We recently published our annual Global Impact Summary Report, which reviews key developments in our Global Impact strategy, launched in 2018 with the goal of investing behind scalable, commercial solutions that seek to solve global challenges. When reflecting on the Global Impact strategy, we thought it would be useful to examine macro trends, our investment themes and lessons learned along the way.
Macro Trends: Last year we noted that COVID served as a reminder of the importance of preparation and the need to build more sustainability, resilience, and equity across societies. In our judgment, Russia’s unprovoked attack on sovereign neighbors in Ukraine and its fallout this year reinforces some of these needs, as do supply chain and worker shortages plaguing many industries. The Russian assault has amplified a number of investment trends we have been following closely. For example, European leaders have accelerated their commitment to the energy transition; countries around the world have started to focus even more on building local supply chains for key products and services; worker shortages for key functions reinforced the need to upskill and reskill the global workforce; and cyber vulnerabilities came into even greater focus as a result of the war.
Investment Themes: We also reflect on recent trends related to our four key investment themes: climate action, sustainable living, lifelong learning, and inclusive growth. We have noted before the resilient nature of our investment themes, which are buoyed by governments, companies and consumers.
The regulatory requirements on climate action and other ESG priorities accelerated in 2021. In March 2021, the European Sustainable Finance Disclosure Regulation went into effect, setting a foundation for increased investor disclosure on ESG-related data. In the United States, the SEC proposed new disclosure rules on climate for public companies and on investment practices related to “ESG funds.” In addition to their effect on our own work, if adopted, these rules are likely to reinforce the importance of corporate ESG commitments, another component of the macro tailwinds behind our investment themes.
Lessons Learned: We have a deep and long-held commitment to being an active member of the impact investing community. As such, we look to learn and share insights more broadly, including those below.
1. Use of platforms to scale impact: When we established the Global Impact strategy in 2018, our thesis was that by investing in proven business models we could both create value and maximize positive societal impact. One way we have achieved this has been through thoughtful mergers and acquisitions and positioning our companies as platforms to support the scaling of impact. Today we are focused on building experience in critical components of the operational, cultural, and leadership tools needed to successfully merge existing enterprises.
2. Need to advance climate action in our companies: Climate action is not just an investment theme for us; it is an imperative across our work. Since launching our Global Impact strategy, we have worked to understand climate-related risk and have helped our portfolio companies measure Scope 1 and 2 greenhouse gas emissions, including developing baselines for the seven companies that were not already measuring their emissions. We have also developed materiality-based approaches for our engagement on climate topics.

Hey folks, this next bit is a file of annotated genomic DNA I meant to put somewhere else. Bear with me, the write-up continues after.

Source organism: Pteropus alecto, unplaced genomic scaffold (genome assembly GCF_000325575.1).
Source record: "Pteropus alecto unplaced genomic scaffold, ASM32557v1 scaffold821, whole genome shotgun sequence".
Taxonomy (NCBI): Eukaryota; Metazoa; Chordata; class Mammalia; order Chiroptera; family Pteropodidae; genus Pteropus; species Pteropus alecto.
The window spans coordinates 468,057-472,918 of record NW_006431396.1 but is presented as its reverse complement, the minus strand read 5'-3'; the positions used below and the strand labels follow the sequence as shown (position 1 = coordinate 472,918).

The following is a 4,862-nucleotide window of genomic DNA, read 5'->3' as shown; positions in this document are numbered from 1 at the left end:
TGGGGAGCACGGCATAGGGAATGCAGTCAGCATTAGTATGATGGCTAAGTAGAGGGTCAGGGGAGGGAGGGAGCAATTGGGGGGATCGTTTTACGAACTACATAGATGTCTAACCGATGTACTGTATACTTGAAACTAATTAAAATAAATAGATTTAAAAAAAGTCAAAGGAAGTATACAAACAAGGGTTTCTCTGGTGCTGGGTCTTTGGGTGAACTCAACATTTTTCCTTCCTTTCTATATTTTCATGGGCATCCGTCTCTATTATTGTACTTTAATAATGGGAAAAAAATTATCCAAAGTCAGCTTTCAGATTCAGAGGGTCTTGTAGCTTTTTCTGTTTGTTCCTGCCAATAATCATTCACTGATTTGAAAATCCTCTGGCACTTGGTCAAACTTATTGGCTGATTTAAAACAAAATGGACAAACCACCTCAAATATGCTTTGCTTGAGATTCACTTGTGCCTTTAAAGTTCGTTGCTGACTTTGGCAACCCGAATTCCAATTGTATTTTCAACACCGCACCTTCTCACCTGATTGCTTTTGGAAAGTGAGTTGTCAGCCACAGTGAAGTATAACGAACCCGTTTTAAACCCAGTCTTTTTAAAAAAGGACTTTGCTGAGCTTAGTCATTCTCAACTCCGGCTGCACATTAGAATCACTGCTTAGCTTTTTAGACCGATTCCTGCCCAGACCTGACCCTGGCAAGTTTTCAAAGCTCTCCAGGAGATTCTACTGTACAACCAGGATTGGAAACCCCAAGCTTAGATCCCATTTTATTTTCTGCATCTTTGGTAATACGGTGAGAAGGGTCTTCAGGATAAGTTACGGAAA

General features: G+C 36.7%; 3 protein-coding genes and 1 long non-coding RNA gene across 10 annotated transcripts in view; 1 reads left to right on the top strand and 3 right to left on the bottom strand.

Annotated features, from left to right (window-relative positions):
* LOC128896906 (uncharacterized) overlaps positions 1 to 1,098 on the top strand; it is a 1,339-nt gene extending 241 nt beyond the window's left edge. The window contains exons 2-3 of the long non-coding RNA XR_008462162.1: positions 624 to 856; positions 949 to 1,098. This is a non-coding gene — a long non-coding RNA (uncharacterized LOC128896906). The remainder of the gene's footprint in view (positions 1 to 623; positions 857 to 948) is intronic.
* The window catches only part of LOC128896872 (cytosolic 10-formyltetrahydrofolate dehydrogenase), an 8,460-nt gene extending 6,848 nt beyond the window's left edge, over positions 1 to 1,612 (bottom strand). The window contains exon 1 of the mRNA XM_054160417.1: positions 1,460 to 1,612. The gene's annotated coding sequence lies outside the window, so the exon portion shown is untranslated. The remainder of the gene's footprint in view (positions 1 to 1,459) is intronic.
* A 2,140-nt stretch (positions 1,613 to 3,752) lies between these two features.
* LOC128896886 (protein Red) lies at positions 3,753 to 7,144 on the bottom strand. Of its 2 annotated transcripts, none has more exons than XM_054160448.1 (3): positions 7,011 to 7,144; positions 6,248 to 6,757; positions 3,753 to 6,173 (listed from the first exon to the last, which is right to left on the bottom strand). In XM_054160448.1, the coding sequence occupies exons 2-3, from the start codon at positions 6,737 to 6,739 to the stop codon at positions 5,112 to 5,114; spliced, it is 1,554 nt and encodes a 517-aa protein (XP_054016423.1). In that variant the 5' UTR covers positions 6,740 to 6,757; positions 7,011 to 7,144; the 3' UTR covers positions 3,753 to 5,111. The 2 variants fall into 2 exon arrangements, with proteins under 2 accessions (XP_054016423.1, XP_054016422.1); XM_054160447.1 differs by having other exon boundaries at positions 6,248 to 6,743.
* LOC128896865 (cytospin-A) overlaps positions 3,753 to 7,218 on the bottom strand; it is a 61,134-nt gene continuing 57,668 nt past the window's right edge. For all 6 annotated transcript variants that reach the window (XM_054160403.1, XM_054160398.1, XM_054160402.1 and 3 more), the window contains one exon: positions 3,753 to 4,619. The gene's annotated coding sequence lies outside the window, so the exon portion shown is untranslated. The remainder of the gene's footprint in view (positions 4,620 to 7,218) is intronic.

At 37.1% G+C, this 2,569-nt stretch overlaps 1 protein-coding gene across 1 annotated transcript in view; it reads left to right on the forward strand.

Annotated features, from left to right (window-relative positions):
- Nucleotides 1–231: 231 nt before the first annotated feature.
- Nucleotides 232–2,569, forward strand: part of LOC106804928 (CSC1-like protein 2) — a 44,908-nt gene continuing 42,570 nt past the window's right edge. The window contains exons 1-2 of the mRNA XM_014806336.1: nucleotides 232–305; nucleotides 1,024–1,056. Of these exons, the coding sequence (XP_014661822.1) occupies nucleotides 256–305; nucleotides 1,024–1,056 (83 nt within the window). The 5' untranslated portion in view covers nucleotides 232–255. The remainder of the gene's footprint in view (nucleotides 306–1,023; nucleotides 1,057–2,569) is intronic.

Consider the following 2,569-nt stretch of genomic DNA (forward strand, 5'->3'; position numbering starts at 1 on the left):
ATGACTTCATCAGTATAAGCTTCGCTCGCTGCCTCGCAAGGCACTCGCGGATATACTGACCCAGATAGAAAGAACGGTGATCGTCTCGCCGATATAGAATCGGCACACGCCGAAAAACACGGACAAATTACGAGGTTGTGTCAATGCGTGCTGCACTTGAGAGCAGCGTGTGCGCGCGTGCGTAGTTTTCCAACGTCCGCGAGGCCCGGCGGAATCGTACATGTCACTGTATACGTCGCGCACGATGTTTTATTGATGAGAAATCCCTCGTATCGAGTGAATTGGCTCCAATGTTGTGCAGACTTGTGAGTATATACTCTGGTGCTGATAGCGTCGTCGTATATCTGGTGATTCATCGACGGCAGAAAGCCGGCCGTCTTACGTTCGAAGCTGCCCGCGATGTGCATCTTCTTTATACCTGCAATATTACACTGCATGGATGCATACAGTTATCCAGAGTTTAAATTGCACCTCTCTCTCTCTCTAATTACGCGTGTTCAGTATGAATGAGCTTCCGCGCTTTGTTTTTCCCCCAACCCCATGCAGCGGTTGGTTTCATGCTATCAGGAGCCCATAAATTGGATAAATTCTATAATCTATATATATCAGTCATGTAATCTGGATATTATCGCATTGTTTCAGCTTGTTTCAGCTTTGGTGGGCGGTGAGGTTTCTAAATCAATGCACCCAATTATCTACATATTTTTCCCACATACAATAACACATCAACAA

3. Using management team incentives to align on impact and ESG management priorities: Because we invest in companies whose core business models contribute to achieving the SDGs and our management teams are invested in those companies, there is typically a natural alignment between maximizing positive societal impact and financial incentives in our portfolio businesses. To further align and reinforce our impact and ESG ambitions, we tied a portion of portfolio company management’s short-term bonuses to impact or ESG objectives in just over half of Global Impact portfolio companies this year. We intend to expand this effort in 2023, developing additional compensation guidance for portfolio company management through collaboration with third parties. It is our belief that such incentives can be a useful tool for aligning and reinforcing ESG priorities when done correctly.
4. The power of employee engagement: Since 2011, KKR’s pioneering employee ownership program has awarded billions of dollars in equity to over 45,000 non-management employees across more than 25 portfolio companies. This approach strives to create value in companies by mobilizing employee ownership and providing equity ownership to employees below the C-suite level, including hourly workers. In future investments, we intend to deploy this playbook at U.S.-controlled investments and many non-U.S. companies where feasible.
*This 2021 Global Impact Summary report presents an overview and highlights from our full 2021 Global Impact Report, which is provided to Global Impact limited partners only, and includes all companies in Global Impact’s portfolio as of March 2022. Impact and ESG data are cumulative since investment as of December 31, 2021, unless otherwise noted.